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On this day, February 5, 1846,The first Pacific Coast newspaper, Oregon Spectator, was published.




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The Oregon Constitution
Wednesday, February 22, 2023 at 7:00 pm
First of a three part series presented by former State Representative Mike Nearman studying the Oregon Constitution.
The River Church 4675 Portland Rd NE Salem



The Oregon Constitution
Wednesday, March 1, 2023 at 7:00 pm
Second of a three part series presented by former State Representative Mike Nearman studying the Oregon Constitution.
The River Church 4675 Portland Rd NE Salem



The Oregon Constitution
Wednesday, March 8, 2023 at 7:00 pm
Third of a three part series presented by former State Representative Mike Nearman studying the Oregon Constitution.
The River Church 4675 Portland Rd NE Salem



We Are Stronger Together
Monday, March 27, 2023 at 10:00 am
Oregon's Natural Resources & Industries (ONRI) is sponsoring the rally to meet legislators and influencers to bring light on legislation affecting natural resource industries, their families, and their communities. https://onri.us/events
Rally at the State Capitol, Salem.


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Opinion: Ending Racism Means Ending Racialism
Atoning for past sins shouldn’t require us to check our common sense at the door.

Congratulations to Senator Kamala Harris for her selection as Mr. Biden’s running mate. In its way, the selection of a female candidate for the Vice Presidency is as historically significant as landing a man on the moon...the third man on the moon.

The selection of a female or a black American as a national political candidate would have been unimaginable fifty years ago, just as landing a man on the moon would have been unimaginable back in 1919. Sure, Representative Geraldine Ferraro was selected by Walter Mondale in 1984 as his running mate; but that was widely seen as the desperate publicity stunt of a doomed candidate, even at the time. John McCain’s selection of Governor Sarah Palin in 2008 had the same ordure.

Americans dream big, and landing a man on the moon – like electing Barrack Obama as President -- was a development that shocked the world. Adversaries and allies alike shook their heads and had to admit, “Our country couldn’t have done it.” But it’s hard to dream big and sweat the details, and America’s attention span is as short as our dreams are big.

Neil Armstrong was the first man who landed on the moon. You already knew that. Who was the third? Charles “Pete” Conrad. I had to look it up.

Which brings us back to Senator Harris.

There will plenty of time for us to consider her transparent ambition, her insincerity, her -- shall we say -- “ethical flexibility.” Right now, we are told to focus on the “unprecedented” nature of her selection. I suspect that most Americans will respond as I have, with a yawn.

Whether you are the second black American or the third female American, it’s all the same to most of us: You can’t get my attention by changing the packaging on the same old toothpaste.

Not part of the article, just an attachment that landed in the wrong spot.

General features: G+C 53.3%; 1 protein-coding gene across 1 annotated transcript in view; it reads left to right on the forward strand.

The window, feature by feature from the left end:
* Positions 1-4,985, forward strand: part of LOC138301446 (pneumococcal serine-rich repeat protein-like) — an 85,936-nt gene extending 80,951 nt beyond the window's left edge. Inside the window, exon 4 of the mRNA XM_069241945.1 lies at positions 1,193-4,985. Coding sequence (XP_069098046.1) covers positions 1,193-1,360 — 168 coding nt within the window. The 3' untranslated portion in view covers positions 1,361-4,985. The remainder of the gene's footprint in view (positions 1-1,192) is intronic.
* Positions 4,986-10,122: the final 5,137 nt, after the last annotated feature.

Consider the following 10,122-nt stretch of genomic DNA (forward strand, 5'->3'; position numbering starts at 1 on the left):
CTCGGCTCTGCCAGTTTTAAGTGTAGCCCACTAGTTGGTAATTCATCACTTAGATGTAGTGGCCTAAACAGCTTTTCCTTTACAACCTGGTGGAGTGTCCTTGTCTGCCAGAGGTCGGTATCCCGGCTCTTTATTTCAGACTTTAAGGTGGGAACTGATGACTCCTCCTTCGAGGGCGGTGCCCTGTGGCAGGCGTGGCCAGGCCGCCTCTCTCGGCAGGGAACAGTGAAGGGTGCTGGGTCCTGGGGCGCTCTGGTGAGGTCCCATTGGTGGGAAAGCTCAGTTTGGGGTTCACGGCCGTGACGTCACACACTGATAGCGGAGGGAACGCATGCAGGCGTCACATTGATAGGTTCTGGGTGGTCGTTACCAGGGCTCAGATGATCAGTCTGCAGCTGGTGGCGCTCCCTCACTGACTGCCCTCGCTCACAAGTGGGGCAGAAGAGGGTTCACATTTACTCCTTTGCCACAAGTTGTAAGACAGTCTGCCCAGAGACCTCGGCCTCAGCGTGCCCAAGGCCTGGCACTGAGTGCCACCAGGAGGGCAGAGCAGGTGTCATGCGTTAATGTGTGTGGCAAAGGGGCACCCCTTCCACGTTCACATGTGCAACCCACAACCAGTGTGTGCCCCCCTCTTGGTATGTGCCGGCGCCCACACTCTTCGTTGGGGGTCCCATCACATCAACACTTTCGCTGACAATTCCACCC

I said this in 2012, and it bears repeating: America won’t have arrived with the election of our first black President. That was simply the end of the beginning. America will have fully arrived when the first black national candidate isn’t elected, because his (or her) record reveals that they wouldn’t make an effective President.

Everything else is, as Senator Harris explained after calling Joe Biden a racist sex criminal, “Just politics.”

Oregon has its own painful history with race. Not from a Civil War which started when Oregon was a one-year-old; but from catastrophes like Vanport, which happened when my Mom was five.

But atoning for past sins shouldn’t require us to check our common sense at the door.

The fight against racism was a righteous fight, and it succeeded because it was true. By peacefully appealing to the decency of all Americans, our civil rights leaders revealed something about America that had become obscured: When the civil rights of any American are denied, the civil rights of every American are diminished.

But, typical for America, we outperformed even our wildest expectations. We won the only war that could be won: Today, any politician who claimed that any American should be denied opportunity because of race, creed, color, or gender would be unelectable. That was the war.

After winning the war, the surviving victorious generals looked forward to peace. But some at the periphery found that war suited them, and they set about making it a Forever War.

“Race” became “Racialism”: The idea that black Americans couldn’t compete with the rest of us unless they were given “special” status…kind of like the kids who ride the short bus. Racialism is as destructive as the ugliest racism, but the people who benefit look different. That’s “diversity” to them.

There are still scattered and powerless pockets of racist resistance in America -- much like Japanese Private Teruo Nakamura kept fighting World War II until December 1974. But to keep the country on a war footing forever means accepting a bloated and overbearing government and the carnage of a war that will never end...which suits the Racialists just fine.

You’ve probably never heard of Private Nakamura or Pete Conrad because they are historically insignificant, and Americans don’t sweat the small stuff. By 1974, America had already grown bored of sending people to the moon.

Dan Crowe is from Mount Angel. He has defended more than 100 Americans – including many black and female Americans – at court-martial...and hundreds more as Oregon’s Veterans Advocate.


--Dan Crowe

Post Date: 2020-08-23 19:38:44



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